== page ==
Unfortunately, from bitter personal experience, ad networks are a threat. There is currently no way to reliably distinguish which parts are dangerous soon enough, so the default safest option is to block the lot.

Very occasionally, I do find a site that doesn't work properly because of the things I block, and then I just go somewhere else instead. Exactly zero sites I need to use have this problem, or rely on ads at all for that matter. It would be sad if all those ad-funded sites went away, but frankly it wouldn't break the Internet and whatever replaced them would probably be a better model for all concerned (except middle-man ad networks).

Comment: Re:Ads (Score 1) 301

So how does this not make you a worthless freeloader?

I may be literally worthless to such sites. I just don't think they ever had a reasonable expectation that I would be any more than that, any more than someone paying for an ad on a billboard has a reasonable expectation that every driver will stop and read it, or any TV advertiser has a reasonable expectation that no-one is going to go take a leak during the ad break.

There is no law requiring someone to give their time to the ads just because they are there, and there never has been, making this a fundamentally different situation to copyright infringement, fraud, or whatever other bad analogies people are throwing around in today's discussion.

Ultimately, if someone wants a promise to be paid in return for their work, there are a number of options available to them, starting with charging for it just like every other industry in the world that produces value. And if the work has some modest value to a lot of people but the overheads of formally charging are too great, there are plenty of other ways to accumulate minor contributions without spamming disreputable ad networks all over your site.

Comment: Re:Ads (Score 1) 301

Just like all the people who "share" music or software without paying the artists/creator a dime for their work.

Not really.

One obvious difference is that the law generally prohibits copying a copyrighted work without complying with the copyright holder's terms for payment etc. There is no analogous law about downloading freely available content without viewing the ads, unless you want to start arguing that the implicit permission to access that content does not apply if you don't view the ads as well, which is quite the can of worms to open.

Another obvious difference is that buying a legal copy of a creative work does not in itself subject me to severely degraded system performance, wasting arbitrary amounts of bandwidth I'm already paying for on things I didn't ask for, or assorted security and privacy risks. Not blocking ads and trackers on-line does all of these things. (Obviously some content comes with DRM and similar malware that also does some or all of these things, but let's not conflate buying from dubious sources with buying at all.)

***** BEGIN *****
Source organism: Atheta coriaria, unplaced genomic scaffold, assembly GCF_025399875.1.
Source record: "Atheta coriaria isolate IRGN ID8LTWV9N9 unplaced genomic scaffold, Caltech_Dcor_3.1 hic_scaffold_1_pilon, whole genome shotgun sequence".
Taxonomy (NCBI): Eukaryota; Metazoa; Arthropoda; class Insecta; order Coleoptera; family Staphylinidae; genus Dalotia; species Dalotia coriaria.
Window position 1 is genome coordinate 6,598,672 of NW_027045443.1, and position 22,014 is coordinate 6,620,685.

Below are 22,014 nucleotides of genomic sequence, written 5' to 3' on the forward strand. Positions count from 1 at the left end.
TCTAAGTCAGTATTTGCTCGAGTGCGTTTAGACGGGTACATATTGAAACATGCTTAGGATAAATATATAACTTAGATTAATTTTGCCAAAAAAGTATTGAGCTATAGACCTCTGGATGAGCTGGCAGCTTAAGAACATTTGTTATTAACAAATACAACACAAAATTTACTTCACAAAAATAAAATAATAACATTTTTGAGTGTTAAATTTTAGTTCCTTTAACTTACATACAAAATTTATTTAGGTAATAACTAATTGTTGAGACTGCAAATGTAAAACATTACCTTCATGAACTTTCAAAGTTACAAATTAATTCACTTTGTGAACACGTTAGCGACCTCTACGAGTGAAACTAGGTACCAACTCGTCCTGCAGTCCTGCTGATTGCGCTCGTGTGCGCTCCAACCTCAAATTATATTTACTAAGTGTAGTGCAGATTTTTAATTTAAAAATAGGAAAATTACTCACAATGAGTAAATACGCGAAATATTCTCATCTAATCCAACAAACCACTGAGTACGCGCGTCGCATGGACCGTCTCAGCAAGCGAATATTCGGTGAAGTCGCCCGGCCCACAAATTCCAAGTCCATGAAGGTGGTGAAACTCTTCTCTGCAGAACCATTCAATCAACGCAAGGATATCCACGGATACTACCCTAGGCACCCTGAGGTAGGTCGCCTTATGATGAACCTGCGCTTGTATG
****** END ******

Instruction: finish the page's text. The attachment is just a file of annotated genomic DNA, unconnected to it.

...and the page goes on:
Comment: Re:Difficult to assess (Score 1) 394

"If the userbase is really fixed then Mozilla should try to maximize their revenue by letting Yahoo! and Google bid for the rights."

They do exactly this. Yahoo's bid was comparable in terms of money, and "better" in terms of Mozilla's mission. For example, Yahoo agreed to respect the Do Not Track setting -- something Google will never do. Because tracking is Google's business.

Since Yahoo is the underdog in search, Mozilla has more leverage to get them to modify things ( evidently a 35-page "things you should change" document was also agreed to). Google's bid is always "Here's $_______ , take it or leave it, we keep our own counsel about how the web should work"

Comment: Re:Ask the credit card for a refund (Score 1) 306

by Anonymous Brave Guy (#48419321) Attached to: UK Hotel Adds Hefty Charge For Bad Reviews Online

It might not seem fair, but the fact is that levying a fee for any claimed chargeback was the industry norm for a long time, regardless of the final outcome. Remember, the card payments industry is fundamentally and systemically screwed up, and approximately 99.9% of the time it's the merchant who is the screwee when things go wrong whether or not they have actually done anything wrong.

As far as I'm aware, it's only relatively recently that some card payments services have been more fair about this and started imposing the fee only for successful chargebacks.

Comment: Re:Meet Streisand (Score 2) 306

by Anonymous Brave Guy (#48416105) Attached to: UK Hotel Adds Hefty Charge For Bad Reviews Online

I know it's Blackpool, but still, no one should expect much for 36 pounds.

You say that, but there are plenty of local B&Bs and some of the big national chains like Premier Inn that would charge little more than that for a night off season and still offer decent accommodation and a good breakfast. Short stay accommodation is a fiercely competitive market in Blackpool, and prices really can be much lower than similar places in most of the UK.